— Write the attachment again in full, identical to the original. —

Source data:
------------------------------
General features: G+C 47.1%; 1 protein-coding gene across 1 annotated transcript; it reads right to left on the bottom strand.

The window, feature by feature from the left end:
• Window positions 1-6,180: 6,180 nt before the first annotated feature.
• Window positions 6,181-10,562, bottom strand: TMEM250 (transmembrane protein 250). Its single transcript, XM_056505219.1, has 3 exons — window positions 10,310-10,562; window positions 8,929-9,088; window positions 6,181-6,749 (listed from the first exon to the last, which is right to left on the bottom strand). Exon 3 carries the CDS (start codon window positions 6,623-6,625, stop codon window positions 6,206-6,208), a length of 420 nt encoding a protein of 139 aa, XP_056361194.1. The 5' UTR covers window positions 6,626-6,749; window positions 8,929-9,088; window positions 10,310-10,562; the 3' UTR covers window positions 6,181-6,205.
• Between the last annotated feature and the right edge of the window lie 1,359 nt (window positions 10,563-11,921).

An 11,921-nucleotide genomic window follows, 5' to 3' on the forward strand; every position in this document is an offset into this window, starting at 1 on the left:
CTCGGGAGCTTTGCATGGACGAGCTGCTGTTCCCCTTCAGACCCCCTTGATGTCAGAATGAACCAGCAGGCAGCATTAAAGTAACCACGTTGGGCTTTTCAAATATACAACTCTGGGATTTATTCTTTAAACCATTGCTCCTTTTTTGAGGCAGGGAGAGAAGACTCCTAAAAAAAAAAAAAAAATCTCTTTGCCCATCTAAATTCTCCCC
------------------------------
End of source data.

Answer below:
General features: G+C 47.1%; 1 protein-coding gene across 1 annotated transcript; it reads right to left on the bottom strand.

The window, feature by feature from the left end:
• Window positions 1-6,180: 6,180 nt before the first annotated feature.
• Window positions 6,181-10,562, bottom strand: TMEM250 (transmembrane protein 250). Its single transcript, XM_056505219.1, has 3 exons — window positions 10,310-10,562; window positions 8,929-9,088; window positions 6,181-6,749 (listed from the first exon to the last, which is right to left on the bottom strand). Exon 3 carries the CDS (start codon window positions 6,623-6,625, stop codon window positions 6,206-6,208), a length of 420 nt encoding a protein of 139 aa, XP_056361194.1. The 5' UTR covers window positions 6,626-6,749; window positions 8,929-9,088; window positions 10,310-10,562; the 3' UTR covers window positions 6,181-6,205.
• Between the last annotated feature and the right edge of the window lie 1,359 nt (window positions 10,563-11,921).

An 11,921-nucleotide genomic window follows, 5' to 3' on the forward strand; every position in this document is an offset into this window, starting at 1 on the left:
CTCGGGAGCTTTGCATGGACGAGCTGCTGTTCCCCTTCAGACCCCCTTGATGTCAGAATGAACCAGCAGGCAGCATTAAAGTAACCACGTTGGGCTTTTCAAATATACAACTCTGGGATTTATTCTTTAAACCATTGCTCCTTTTTTGAGGCAGGGAGAGAAGACTCCTAAAAAAAAAAAAAAAATCTCTTTGCCCATCTAAATTCTCCCC